The proposal critically misunderstands the idea of pension savings through actuarial analysis. There is no guarantee that after any given point in time, 2028 for example, that there will be any drop-off in pension payments. The proposal seems to conclude there will be savings based on an example presented with several disclaimers in the SDCERS actuarial report. The IBA's report noted that no savings can be counted on in the first ten years. Pension system savings should not be considered as a reliable infrastructure funding source.
-No change in funding
The City bureaucracy can be further streamlined to create service and cost efficiencies. Identifying savings in the budget from efficiencies that are equal to 1 cent of every dollar of general fund expenditures over 10 years (non-cumulative) could result in up to $132.5 million that could be invested in infrastructure (illustrated in the chart below).
+$132.SM increase in funding
To ensure that the infrastructure backlog is reduced in a meaningful way, it is critical that an independent monitoring and oversight mechanism be created. I would propose that the Independent Budget Analyst and City Auditor be tasked with an annual analysis and report to the City Council regarding the City's progress in completing the needed repairs and building the projects identified in the City's infrastructure backlog. Department staff should be required to provide monthly updates to the IBA and City Auditor to ensure that adequate monitoring of project progress is achieved. To ensure the City allocates and spends the proper amount of money on infrastructure projects, as planned by this strategy, a clause could be included that eliminates the policy if there is a failure to meet plan goals within the ten year time period.
It may be prudent to consider whether implementing this policy via the municipal code is a better way to move forward. If this proposal passes as an amendment to the City Charter, it will be difficult to address any unintended consequences that may arise in future years. However, if placed into the municipal code, future City Councils would need to actively engage in a strategy to deny communities the much needed infrastructure projects promised through this plan. Avoiding the cost of a ballot measure would also save taxpayer dollars, which in turn could be invested in capital improvement projects in FY17.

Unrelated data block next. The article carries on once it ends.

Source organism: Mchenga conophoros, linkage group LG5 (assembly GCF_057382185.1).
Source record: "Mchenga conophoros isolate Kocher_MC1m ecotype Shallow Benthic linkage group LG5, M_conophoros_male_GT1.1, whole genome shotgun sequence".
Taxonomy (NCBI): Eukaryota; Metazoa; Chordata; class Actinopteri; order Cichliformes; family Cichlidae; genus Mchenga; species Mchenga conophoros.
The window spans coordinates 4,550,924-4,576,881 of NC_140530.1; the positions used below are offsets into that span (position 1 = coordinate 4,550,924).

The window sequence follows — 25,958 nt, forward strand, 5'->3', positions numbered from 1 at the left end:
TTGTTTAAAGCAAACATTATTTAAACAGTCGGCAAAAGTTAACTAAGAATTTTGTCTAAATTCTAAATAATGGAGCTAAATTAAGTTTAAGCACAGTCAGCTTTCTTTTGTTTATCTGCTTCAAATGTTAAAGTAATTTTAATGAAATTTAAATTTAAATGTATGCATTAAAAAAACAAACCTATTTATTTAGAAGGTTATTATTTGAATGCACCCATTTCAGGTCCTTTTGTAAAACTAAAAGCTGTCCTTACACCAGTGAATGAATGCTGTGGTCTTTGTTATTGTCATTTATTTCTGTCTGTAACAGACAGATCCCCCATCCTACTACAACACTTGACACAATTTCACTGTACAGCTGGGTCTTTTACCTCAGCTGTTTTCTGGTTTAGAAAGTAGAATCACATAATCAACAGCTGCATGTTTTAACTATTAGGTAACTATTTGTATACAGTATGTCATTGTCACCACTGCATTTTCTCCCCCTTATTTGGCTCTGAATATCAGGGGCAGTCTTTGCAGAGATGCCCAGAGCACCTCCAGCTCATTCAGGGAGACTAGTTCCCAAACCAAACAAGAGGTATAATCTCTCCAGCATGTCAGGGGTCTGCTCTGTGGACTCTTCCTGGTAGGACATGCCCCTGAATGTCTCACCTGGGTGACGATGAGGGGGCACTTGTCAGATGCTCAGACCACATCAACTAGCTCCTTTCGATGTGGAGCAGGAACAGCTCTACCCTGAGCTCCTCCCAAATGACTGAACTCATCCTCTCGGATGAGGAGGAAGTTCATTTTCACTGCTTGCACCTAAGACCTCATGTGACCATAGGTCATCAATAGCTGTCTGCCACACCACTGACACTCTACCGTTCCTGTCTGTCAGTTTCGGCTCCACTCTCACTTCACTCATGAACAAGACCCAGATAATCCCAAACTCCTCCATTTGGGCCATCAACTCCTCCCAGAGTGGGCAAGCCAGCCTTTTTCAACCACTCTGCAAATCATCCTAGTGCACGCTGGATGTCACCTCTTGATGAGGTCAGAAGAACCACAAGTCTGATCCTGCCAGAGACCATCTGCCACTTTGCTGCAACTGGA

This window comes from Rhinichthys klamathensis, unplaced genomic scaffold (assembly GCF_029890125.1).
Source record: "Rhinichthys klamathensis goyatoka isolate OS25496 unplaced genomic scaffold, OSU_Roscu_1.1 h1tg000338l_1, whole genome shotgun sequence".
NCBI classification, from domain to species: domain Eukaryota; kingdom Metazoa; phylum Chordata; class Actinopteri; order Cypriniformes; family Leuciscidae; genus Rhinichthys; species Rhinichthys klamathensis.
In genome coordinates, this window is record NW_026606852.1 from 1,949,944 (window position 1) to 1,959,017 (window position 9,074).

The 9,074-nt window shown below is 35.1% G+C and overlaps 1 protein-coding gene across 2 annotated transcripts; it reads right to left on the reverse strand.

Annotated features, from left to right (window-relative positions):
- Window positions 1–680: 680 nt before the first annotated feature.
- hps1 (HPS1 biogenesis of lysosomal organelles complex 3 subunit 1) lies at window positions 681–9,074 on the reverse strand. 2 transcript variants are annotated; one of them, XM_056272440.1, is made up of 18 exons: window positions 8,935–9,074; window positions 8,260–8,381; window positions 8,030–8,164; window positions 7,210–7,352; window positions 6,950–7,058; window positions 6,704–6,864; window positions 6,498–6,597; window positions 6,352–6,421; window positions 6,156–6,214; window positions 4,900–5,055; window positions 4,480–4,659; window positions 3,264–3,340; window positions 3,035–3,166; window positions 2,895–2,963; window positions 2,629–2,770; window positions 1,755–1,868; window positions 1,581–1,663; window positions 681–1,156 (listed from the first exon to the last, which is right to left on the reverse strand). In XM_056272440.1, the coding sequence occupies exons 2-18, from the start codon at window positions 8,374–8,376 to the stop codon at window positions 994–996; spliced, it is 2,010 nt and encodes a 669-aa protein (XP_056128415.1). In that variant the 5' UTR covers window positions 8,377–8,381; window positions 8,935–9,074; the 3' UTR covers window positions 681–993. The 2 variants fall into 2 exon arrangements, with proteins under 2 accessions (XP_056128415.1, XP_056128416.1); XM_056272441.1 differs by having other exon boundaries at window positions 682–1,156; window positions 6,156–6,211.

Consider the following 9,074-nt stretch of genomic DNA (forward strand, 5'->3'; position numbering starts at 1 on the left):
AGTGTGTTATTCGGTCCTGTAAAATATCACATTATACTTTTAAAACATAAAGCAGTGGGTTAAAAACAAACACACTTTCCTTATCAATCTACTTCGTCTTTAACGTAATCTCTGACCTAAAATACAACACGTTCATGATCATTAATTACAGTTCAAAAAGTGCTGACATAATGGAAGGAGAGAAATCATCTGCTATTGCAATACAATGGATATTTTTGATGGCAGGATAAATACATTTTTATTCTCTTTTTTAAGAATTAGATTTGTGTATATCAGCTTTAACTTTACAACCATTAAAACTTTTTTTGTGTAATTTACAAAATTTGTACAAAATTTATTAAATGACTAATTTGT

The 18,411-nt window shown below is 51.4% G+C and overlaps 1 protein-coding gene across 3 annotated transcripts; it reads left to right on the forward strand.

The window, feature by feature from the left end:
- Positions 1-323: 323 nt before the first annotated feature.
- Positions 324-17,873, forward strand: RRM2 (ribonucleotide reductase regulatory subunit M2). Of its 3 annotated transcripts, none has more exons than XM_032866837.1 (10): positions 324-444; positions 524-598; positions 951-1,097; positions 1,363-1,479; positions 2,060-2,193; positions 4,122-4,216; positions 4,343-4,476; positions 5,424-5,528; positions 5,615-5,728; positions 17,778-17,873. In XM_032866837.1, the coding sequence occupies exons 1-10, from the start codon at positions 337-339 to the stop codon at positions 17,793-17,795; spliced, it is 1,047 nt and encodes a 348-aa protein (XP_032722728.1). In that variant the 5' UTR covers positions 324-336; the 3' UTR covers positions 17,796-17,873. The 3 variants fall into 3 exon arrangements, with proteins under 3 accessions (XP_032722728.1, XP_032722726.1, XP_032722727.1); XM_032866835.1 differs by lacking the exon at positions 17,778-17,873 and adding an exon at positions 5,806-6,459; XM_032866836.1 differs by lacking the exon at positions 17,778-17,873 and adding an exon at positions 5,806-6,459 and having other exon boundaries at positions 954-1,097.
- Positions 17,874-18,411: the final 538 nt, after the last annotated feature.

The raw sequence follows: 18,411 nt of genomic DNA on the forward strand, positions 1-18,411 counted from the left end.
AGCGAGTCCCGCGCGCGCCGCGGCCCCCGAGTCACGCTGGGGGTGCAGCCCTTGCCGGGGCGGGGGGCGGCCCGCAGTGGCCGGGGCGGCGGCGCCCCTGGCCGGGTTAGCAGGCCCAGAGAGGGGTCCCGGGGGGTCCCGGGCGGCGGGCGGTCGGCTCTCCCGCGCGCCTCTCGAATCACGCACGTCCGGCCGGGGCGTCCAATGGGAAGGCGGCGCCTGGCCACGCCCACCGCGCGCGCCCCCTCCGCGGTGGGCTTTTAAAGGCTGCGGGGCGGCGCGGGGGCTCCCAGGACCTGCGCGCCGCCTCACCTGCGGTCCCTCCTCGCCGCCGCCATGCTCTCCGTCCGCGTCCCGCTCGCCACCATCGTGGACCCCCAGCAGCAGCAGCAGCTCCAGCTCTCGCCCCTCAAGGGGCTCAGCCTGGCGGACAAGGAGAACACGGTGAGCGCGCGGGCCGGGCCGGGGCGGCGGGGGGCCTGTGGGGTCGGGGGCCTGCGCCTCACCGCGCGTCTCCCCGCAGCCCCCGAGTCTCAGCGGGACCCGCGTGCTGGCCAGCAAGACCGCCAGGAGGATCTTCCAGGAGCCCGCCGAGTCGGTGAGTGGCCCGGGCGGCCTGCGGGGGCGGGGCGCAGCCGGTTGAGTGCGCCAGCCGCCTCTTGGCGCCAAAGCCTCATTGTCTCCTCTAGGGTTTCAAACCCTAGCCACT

+ TBD additional funding in avoided costs
Regarding the public process on this item, the Rebuild San Diego proposal was first conceptually presented at the Infrastructure Committee last month and was just analyzed by the IBA last week, who suggested other options to choose from. In order to ensure that the right plan is put into place, I would suggest that this issue of great importance be given its proper vetting through additional Infrastructure Committee, Charter Review Committee and City Council hearings. Taking a few extra weeks now to ensure this is the right plan is better than passing and implementing a flawed plan that could have been improved by greater public participation.
In total, this alternative plan would create $813.?M for infrastructure projects over ten years without raising taxes or issuing new forms of long-term debt, as exhibited in the chart below:
I would request that this proposal be considered by the Infrastructure Committee before the Council takes action on the current proposal. Additional analysis of this and other options available to the City to address this problem should be considered by the Infrastructure Committee and analyzed by the Independent Budget Analyst, prior to being considered by the City Council. I very much share your concern that the City must act now to fund neglected infrastructure needs and hope that the ideas outlined above will improve the current proposal. Please let me know if you have any questions regarding the proposal contained in this memorandum.